Public institutions not making the grade
The government’s action sends a strong signal to public organizations that have been criticized as breeding grounds for lax management, massive debt and corruption.
The Ministry of Strategy and Finance yesterday announced the result of its evaluation of 111 public entities, emphasizing that they should not only make a profit, but also demonstrate transparent, ethical and responsible practices.
Scrutinized were 28 public corporations, 32 quasi-government organizations and 51 institutes. Plus, 96 CEOs and presidents of the institutes who have been in their posts for six months or more were under the government’s microscope.
The public entities were measured on a scale of S, the highest level, and A to E. Sixteen, or 14 percent of the total, received an A grade, down from 17 last year. Forty institutes - 36 percent - received a B. No organization earned an S.?Seven organizations received the lowest grade of E, up from one last year.
Korea Coal Corporation got an E this year, down one notch from last year. The company has posted deficits for 24 straight years and is saddled with a total of 1.4 trillion won ($1.2 billion) debt, more than double its assets. The company saw a 100 billion won deficit again last year. Nonetheless, the company raised salaries of executives by 3.5 percent and employees by 4 percent last year. In 2011, the company handed out raises averaging 10 percent when the government guideline was 5.5 percent.
Korea Electric & Power Corporation, which has recorded deficits the past five years, got a B. The company’s debt grew from 26 trillion won to 95 trillion won at the end of last year.
The Park government has said the chiefs of public institutes should share the president’s vision and goals. Since many of the leaders were nominated by former President Lee Myung-bak, most have been preparing for retirement since the inauguration of the current government.
In the CEO evaluation, Kim Hyun-tae of Korea Coal Corporation also received an E and was advised to relinquish his position. The other CEO with an E is Park Youn-won, president of the Korea Institute of Nuclear Safety, who the ministry said should take responsibility for the recent parts fabrication scandal in the nuclear industry.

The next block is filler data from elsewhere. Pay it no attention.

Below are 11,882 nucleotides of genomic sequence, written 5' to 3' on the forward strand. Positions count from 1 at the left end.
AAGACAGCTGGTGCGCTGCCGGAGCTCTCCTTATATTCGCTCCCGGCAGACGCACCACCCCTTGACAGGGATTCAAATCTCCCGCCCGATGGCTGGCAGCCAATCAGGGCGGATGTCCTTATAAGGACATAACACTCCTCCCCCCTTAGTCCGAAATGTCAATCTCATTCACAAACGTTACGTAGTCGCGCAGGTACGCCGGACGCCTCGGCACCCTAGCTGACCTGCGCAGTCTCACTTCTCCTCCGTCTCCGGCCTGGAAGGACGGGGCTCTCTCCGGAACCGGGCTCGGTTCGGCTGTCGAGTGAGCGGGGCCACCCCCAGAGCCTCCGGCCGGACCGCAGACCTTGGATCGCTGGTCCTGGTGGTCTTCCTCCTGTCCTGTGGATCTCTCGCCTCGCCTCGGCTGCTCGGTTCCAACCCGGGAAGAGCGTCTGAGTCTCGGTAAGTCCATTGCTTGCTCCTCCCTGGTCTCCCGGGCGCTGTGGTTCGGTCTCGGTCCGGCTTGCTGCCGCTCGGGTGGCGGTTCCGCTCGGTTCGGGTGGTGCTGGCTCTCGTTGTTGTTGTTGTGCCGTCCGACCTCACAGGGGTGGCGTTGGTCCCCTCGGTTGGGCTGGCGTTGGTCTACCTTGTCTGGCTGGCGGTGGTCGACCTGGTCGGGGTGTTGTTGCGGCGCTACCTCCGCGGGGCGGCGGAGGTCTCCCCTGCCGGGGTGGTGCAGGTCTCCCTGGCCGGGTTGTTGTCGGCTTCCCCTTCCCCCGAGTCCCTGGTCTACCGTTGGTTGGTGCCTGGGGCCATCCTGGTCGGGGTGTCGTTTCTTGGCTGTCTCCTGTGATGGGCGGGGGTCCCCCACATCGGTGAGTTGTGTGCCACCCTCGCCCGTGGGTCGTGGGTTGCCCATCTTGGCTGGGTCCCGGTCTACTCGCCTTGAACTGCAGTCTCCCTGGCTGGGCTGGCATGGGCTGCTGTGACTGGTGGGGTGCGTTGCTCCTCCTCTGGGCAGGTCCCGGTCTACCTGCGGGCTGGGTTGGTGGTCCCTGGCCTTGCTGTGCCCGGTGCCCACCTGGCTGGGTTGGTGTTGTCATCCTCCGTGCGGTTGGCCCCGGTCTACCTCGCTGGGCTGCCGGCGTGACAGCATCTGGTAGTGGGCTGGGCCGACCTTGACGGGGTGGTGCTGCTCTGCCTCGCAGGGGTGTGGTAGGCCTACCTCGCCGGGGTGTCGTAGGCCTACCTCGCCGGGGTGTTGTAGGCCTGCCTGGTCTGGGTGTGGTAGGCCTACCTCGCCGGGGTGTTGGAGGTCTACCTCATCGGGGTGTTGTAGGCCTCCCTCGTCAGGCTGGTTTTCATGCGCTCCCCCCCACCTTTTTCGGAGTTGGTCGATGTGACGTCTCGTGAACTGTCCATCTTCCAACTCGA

Sixteen other chiefs who got a D will be issued warnings.
The ministry will report the results of the evaluation, which occurs every five years, to President Park and the National Assembly.
According to the Finance Ministry, debt at public entities is growing at an alarming pace and represents a major burden on the national economy.
The total debt of Korea’s 295 public institutes, corporations and quasi-governmental organizations shot up from 290 trillion won in 2008 to 493 trillion won last year.
LG Economic Research Institute found that the debt accounts for 118 percent of national debt (445.2 trillion won), the highest among 13 countries studied. Pubic institutes’ debt-to-national-debt ratio stood at 63 percent in Australia and 43 percent in Japan.
“Public institutes’ debt grows more rapidly than that of the government because they can execute their budgets without complex procedures at the National Assembly,” said Cho Young-moo, a research fellow at the LG institute.
Despite growing debt, public corporations have made no effort to tighten their belts. Last year, the average salary of CEOs rose 4.2 percent year-on-year to 232 million won annually. Employees salaries increased 2.1 percent during the same period.
“Those CEOs can’t be free of pressures from both the government and others, because they are highly dependent on the government’s interests,” said Kwon Hyeok-cheol, secretary general of a civil group on the nation’s growth. “They can’t actively address the poor management and debt problems.”
BY SONG SU-HYUN [email@example.com]
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